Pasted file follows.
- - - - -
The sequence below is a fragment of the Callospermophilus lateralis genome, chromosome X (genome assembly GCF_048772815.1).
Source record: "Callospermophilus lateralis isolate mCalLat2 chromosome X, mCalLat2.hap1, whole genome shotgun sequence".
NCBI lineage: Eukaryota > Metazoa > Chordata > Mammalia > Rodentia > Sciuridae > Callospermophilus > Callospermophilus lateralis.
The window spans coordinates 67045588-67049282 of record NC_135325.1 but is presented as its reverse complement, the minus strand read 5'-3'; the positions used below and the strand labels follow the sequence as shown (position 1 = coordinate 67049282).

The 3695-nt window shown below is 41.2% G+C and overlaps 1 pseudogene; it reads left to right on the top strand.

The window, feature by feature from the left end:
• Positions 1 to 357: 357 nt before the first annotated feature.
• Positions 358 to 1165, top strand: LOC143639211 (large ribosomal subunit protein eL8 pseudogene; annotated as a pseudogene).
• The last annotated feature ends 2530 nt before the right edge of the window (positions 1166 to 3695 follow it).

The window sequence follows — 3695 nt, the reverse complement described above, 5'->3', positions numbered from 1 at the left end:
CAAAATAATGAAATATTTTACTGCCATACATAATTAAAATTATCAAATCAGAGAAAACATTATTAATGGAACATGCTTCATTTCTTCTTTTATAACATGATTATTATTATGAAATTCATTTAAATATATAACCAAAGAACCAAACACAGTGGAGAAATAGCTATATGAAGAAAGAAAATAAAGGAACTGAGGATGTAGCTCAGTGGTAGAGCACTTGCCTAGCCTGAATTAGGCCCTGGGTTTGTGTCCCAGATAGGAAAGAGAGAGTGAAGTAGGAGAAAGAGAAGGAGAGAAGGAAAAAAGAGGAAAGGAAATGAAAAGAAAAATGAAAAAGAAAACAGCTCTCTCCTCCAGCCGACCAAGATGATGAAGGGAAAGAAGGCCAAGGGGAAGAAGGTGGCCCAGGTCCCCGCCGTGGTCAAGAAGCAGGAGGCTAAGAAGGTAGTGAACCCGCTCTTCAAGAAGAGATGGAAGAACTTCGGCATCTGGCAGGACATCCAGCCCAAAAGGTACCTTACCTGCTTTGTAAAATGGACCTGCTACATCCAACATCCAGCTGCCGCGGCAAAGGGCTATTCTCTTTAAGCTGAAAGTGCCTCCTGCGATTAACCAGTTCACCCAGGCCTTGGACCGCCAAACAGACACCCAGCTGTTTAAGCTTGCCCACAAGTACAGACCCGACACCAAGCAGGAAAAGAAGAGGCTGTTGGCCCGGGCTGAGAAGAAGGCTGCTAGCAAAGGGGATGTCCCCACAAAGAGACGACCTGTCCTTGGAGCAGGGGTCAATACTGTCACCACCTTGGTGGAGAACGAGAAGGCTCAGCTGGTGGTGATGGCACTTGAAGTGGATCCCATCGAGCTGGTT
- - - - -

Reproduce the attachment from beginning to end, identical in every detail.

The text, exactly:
The sequence below is a fragment of the Callospermophilus lateralis genome, chromosome X (genome assembly GCF_048772815.1).
Source record: "Callospermophilus lateralis isolate mCalLat2 chromosome X, mCalLat2.hap1, whole genome shotgun sequence".
NCBI lineage: Eukaryota > Metazoa > Chordata > Mammalia > Rodentia > Sciuridae > Callospermophilus > Callospermophilus lateralis.
The window spans coordinates 67045588-67049282 of record NC_135325.1 but is presented as its reverse complement, the minus strand read 5'-3'; the positions used below and the strand labels follow the sequence as shown (position 1 = coordinate 67049282).

The 3695-nt window shown below is 41.2% G+C and overlaps 1 pseudogene; it reads left to right on the top strand.

The window, feature by feature from the left end:
• Positions 1 to 357: 357 nt before the first annotated feature.
• Positions 358 to 1165, top strand: LOC143639211 (large ribosomal subunit protein eL8 pseudogene; annotated as a pseudogene).
• The last annotated feature ends 2530 nt before the right edge of the window (positions 1166 to 3695 follow it).

The window sequence follows — 3695 nt, the reverse complement described above, 5'->3', positions numbered from 1 at the left end:
CAAAATAATGAAATATTTTACTGCCATACATAATTAAAATTATCAAATCAGAGAAAACATTATTAATGGAACATGCTTCATTTCTTCTTTTATAACATGATTATTATTATGAAATTCATTTAAATATATAACCAAAGAACCAAACACAGTGGAGAAATAGCTATATGAAGAAAGAAAATAAAGGAACTGAGGATGTAGCTCAGTGGTAGAGCACTTGCCTAGCCTGAATTAGGCCCTGGGTTTGTGTCCCAGATAGGAAAGAGAGAGTGAAGTAGGAGAAAGAGAAGGAGAGAAGGAAAAAAGAGGAAAGGAAATGAAAAGAAAAATGAAAAAGAAAACAGCTCTCTCCTCCAGCCGACCAAGATGATGAAGGGAAAGAAGGCCAAGGGGAAGAAGGTGGCCCAGGTCCCCGCCGTGGTCAAGAAGCAGGAGGCTAAGAAGGTAGTGAACCCGCTCTTCAAGAAGAGATGGAAGAACTTCGGCATCTGGCAGGACATCCAGCCCAAAAGGTACCTTACCTGCTTTGTAAAATGGACCTGCTACATCCAACATCCAGCTGCCGCGGCAAAGGGCTATTCTCTTTAAGCTGAAAGTGCCTCCTGCGATTAACCAGTTCACCCAGGCCTTGGACCGCCAAACAGACACCCAGCTGTTTAAGCTTGCCCACAAGTACAGACCCGACACCAAGCAGGAAAAGAAGAGGCTGTTGGCCCGGGCTGAGAAGAAGGCTGCTAGCAAAGGGGATGTCCCCACAAAGAGACGACCTGTCCTTGGAGCAGGGGTCAATACTGTCACCACCTTGGTGGAGAACGAGAAGGCTCAGCTGGTGGTGATGGCACTTGAAGTGGATCCCATCGAGCTGGTT